Some 300 elderly immigrants who moved into public housing in Rishon Letzion last August have been hit with rent hikes of up to 80 percent.
- For renters, the Israeli housing market is a legal jungle
- The rise and rise of Israeli apartment prices
The Rishon Letzion Economic Corporation, which operates the building on behalf of the government, is demanding that the tenants – some of whom were waiting 20 years for public housing – sign new contracts at a significantly higher rent, but the tenants are refusing. The corporation is demanding a total of 350,000 shekels ($90,500) more than was originally agreed with the tenants.
According to the original contract, the immigrants had to pay 930 shekels a month for an individual and 1,230 shekels for a couple. After six weeks of living in their new apartments, though, the corporation informed the tenants their rental payments would be raised to 1,680 shekels for an individual and 2,030-2,190 shekels for a couple. The corporation also informed them, without any explanation or previous warning, that the tenants must come in and sign a new contract.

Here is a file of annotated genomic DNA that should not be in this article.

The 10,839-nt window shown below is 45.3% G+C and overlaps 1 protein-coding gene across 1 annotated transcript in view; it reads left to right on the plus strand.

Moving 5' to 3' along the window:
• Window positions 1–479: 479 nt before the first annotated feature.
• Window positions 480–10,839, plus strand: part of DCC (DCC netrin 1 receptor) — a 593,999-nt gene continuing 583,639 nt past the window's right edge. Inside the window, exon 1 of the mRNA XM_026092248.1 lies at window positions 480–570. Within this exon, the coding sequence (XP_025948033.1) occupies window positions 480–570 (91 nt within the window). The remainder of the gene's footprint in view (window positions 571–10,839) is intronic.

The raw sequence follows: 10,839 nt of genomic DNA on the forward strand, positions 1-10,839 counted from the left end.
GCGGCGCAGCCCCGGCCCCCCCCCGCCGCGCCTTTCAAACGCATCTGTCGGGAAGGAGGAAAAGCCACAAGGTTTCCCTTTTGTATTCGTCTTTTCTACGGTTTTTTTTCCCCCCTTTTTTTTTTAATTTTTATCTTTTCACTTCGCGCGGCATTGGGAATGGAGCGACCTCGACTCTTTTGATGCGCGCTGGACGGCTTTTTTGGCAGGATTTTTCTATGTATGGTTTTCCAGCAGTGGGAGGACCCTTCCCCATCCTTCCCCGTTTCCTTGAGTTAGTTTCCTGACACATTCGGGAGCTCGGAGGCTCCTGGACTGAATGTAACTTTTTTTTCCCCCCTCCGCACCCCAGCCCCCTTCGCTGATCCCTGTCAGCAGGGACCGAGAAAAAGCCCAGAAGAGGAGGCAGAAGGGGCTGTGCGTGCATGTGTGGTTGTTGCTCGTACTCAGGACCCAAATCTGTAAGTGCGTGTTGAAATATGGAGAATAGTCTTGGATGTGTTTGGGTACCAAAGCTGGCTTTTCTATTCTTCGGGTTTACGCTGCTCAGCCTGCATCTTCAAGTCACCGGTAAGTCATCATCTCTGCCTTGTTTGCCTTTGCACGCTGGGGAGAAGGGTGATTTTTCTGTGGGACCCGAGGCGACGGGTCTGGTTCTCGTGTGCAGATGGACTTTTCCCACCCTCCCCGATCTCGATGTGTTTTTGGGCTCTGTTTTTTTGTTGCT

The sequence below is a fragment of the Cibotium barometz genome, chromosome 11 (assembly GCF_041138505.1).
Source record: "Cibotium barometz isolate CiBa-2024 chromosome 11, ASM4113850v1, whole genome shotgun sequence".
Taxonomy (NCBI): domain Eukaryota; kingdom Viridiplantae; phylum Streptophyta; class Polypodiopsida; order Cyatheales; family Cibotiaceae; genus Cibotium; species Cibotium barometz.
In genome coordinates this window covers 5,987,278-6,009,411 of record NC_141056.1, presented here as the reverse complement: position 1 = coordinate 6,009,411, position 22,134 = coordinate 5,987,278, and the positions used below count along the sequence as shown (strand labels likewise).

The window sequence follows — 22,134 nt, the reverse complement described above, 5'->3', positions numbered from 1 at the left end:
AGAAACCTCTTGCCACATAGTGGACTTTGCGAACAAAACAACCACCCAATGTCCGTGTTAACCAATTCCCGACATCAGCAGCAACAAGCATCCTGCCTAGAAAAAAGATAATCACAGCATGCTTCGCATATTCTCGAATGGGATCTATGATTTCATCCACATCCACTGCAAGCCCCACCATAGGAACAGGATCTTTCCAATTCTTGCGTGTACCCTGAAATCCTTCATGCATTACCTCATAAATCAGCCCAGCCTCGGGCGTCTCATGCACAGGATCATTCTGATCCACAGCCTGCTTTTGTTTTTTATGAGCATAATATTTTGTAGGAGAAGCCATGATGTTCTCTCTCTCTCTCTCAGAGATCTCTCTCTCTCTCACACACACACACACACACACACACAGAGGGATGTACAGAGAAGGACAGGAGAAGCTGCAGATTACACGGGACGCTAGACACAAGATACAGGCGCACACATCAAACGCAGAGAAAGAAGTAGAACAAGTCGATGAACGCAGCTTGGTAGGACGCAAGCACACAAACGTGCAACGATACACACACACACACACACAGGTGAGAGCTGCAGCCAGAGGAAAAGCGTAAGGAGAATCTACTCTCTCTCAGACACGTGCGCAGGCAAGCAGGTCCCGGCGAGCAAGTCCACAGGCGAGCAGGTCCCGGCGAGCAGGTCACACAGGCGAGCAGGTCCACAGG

Most of the rent is paid to the Economic Corporation by the state, but even the tenants’ self-participation was increased by about 100 shekels per tenant per month. According to the new contract, every tenant has to pay between 280 shekels and 350 shekels – the maximum sum the Immigrant Absorption Ministry allows in public housing.
Many of the elderly people in the project live on allowances that range from 1,700 to 3,000 shekels per month, and therefore this increase is significant for them. Due to the increase, the Economic Corporation will be collecting over 350,000 shekels more from the tenants annually, in addition to the millions it receives from the government for operating the building.